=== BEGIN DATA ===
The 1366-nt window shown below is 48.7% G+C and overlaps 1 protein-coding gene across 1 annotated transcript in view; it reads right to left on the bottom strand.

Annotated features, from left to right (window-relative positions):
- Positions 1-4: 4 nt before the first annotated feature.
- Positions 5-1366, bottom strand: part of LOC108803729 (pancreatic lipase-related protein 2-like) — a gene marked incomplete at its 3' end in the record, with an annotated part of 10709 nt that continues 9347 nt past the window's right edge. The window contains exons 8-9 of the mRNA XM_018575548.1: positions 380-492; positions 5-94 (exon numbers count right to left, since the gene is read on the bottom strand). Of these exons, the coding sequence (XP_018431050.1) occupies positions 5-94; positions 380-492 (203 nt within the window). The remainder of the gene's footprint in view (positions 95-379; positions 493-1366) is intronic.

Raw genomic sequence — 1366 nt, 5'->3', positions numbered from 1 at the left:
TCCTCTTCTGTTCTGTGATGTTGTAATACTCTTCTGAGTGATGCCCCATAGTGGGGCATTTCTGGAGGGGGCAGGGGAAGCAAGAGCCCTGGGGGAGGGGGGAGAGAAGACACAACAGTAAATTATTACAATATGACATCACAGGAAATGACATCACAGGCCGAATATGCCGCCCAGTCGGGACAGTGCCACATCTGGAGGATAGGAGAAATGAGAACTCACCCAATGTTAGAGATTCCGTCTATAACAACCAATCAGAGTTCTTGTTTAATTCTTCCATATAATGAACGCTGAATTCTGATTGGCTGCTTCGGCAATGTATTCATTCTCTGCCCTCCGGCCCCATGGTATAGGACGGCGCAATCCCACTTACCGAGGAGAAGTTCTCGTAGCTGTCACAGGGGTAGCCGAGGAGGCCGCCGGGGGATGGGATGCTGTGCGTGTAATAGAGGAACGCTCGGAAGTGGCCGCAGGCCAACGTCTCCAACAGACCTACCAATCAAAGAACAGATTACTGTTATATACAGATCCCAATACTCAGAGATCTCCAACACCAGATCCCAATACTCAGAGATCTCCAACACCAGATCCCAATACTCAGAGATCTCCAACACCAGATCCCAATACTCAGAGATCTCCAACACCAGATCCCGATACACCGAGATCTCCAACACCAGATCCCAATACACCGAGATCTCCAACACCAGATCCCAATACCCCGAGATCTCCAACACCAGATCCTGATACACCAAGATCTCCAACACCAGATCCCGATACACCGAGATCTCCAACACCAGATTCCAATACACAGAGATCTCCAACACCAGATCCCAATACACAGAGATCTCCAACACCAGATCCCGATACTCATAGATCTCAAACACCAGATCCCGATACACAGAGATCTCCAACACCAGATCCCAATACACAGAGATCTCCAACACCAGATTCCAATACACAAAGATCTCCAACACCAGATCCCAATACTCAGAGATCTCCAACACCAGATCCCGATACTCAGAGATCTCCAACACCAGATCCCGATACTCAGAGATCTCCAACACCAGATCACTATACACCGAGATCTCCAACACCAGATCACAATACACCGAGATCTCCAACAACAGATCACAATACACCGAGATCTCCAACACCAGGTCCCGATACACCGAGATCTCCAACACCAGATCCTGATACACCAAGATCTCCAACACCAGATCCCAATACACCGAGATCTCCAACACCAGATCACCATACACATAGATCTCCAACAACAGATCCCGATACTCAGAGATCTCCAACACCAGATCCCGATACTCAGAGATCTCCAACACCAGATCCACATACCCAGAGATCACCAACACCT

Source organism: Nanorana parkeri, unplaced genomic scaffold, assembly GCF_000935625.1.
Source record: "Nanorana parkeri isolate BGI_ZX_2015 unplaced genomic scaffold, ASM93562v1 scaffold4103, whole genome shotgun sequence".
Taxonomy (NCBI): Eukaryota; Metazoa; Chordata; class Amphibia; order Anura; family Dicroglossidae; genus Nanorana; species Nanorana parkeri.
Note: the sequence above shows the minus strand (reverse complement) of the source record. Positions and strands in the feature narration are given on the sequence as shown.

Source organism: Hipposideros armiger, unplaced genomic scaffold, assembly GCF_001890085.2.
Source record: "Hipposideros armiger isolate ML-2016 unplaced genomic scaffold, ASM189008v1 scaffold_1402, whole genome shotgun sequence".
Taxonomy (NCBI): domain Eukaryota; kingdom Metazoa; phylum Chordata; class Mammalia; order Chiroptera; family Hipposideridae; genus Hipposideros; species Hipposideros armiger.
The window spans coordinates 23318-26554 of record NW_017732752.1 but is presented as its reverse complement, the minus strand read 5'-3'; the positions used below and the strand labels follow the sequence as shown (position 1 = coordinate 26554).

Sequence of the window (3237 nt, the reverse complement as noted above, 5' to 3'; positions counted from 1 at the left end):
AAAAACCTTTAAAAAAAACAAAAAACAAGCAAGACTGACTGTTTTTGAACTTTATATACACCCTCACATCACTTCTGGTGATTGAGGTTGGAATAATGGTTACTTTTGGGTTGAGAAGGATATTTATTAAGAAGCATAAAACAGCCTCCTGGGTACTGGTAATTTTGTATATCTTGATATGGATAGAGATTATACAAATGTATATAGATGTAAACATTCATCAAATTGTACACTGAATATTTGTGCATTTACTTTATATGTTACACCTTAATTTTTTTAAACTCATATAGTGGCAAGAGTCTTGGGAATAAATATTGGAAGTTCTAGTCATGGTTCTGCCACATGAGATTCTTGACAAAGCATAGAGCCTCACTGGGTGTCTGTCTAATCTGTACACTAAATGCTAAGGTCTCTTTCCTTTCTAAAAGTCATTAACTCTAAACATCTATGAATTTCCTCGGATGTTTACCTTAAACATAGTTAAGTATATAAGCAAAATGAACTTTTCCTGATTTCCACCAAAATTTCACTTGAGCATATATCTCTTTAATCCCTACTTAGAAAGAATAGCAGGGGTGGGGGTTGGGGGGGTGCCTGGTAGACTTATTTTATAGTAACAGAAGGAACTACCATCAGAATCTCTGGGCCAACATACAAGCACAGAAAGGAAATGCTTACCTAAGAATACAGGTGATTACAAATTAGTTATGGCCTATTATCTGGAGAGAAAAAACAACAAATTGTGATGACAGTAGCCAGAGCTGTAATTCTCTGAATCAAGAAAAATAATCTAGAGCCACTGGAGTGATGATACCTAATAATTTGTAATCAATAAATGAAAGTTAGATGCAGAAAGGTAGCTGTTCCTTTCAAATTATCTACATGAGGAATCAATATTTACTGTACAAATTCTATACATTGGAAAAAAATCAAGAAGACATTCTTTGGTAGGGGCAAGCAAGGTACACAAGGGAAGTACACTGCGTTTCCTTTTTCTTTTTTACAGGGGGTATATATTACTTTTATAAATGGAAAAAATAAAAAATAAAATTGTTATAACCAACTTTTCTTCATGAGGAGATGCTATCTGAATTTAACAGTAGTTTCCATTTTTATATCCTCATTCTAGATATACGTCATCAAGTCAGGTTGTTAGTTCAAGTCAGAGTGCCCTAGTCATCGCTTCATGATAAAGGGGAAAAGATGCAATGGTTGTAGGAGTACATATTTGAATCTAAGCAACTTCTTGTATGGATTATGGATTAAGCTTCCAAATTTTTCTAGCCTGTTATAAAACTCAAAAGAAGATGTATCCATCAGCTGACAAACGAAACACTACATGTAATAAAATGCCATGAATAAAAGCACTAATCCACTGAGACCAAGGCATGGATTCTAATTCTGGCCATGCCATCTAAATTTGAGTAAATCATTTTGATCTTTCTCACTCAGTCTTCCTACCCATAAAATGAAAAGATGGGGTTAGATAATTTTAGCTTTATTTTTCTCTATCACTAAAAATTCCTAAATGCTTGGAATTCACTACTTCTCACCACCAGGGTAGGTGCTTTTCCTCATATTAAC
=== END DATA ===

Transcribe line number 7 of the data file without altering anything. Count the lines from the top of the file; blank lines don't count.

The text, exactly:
Source organism: Nanorana parkeri, unplaced genomic scaffold, assembly GCF_000935625.1.